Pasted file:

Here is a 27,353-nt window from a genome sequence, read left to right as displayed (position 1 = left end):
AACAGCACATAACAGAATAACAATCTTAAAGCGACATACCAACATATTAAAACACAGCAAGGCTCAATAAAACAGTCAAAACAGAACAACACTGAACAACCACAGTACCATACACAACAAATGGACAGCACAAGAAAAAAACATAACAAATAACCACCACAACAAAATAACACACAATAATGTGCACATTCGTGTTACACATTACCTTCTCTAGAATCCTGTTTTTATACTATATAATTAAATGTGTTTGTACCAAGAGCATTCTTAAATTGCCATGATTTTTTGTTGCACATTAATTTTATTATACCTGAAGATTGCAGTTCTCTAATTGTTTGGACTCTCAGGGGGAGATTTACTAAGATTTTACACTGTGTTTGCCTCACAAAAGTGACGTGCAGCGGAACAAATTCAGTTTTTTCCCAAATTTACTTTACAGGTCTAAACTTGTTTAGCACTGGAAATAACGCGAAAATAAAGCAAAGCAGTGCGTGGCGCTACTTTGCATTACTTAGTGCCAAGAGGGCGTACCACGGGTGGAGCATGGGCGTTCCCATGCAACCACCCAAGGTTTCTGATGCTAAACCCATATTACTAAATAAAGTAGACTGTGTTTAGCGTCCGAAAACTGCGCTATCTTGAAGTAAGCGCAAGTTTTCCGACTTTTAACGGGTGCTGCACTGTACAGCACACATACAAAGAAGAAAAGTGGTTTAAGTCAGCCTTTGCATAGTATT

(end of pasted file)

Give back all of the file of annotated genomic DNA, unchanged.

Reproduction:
Here is a 27,353-nt window from a genome sequence, read left to right as displayed (position 1 = left end):
AACAGCACATAACAGAATAACAATCTTAAAGCGACATACCAACATATTAAAACACAGCAAGGCTCAATAAAACAGTCAAAACAGAACAACACTGAACAACCACAGTACCATACACAACAAATGGACAGCACAAGAAAAAAACATAACAAATAACCACCACAACAAAATAACACACAATAATGTGCACATTCGTGTTACACATTACCTTCTCTAGAATCCTGTTTTTATACTATATAATTAAATGTGTTTGTACCAAGAGCATTCTTAAATTGCCATGATTTTTTGTTGCACATTAATTTTATTATACCTGAAGATTGCAGTTCTCTAATTGTTTGGACTCTCAGGGGGAGATTTACTAAGATTTTACACTGTGTTTGCCTCACAAAAGTGACGTGCAGCGGAACAAATTCAGTTTTTTCCCAAATTTACTTTACAGGTCTAAACTTGTTTAGCACTGGAAATAACGCGAAAATAAAGCAAAGCAGTGCGTGGCGCTACTTTGCATTACTTAGTGCCAAGAGGGCGTACCACGGGTGGAGCATGGGCGTTCCCATGCAACCACCCAAGGTTTCTGATGCTAAACCCATATTACTAAATAAAGTAGACTGTGTTTAGCGTCCGAAAACTGCGCTATCTTGAAGTAAGCGCAAGTTTTCCGACTTTTAACGGGTGCTGCACTGTACAGCACACATACAAAGAAGAAAAGTGGTTTAAGTCAGCCTTTGCATAGTATT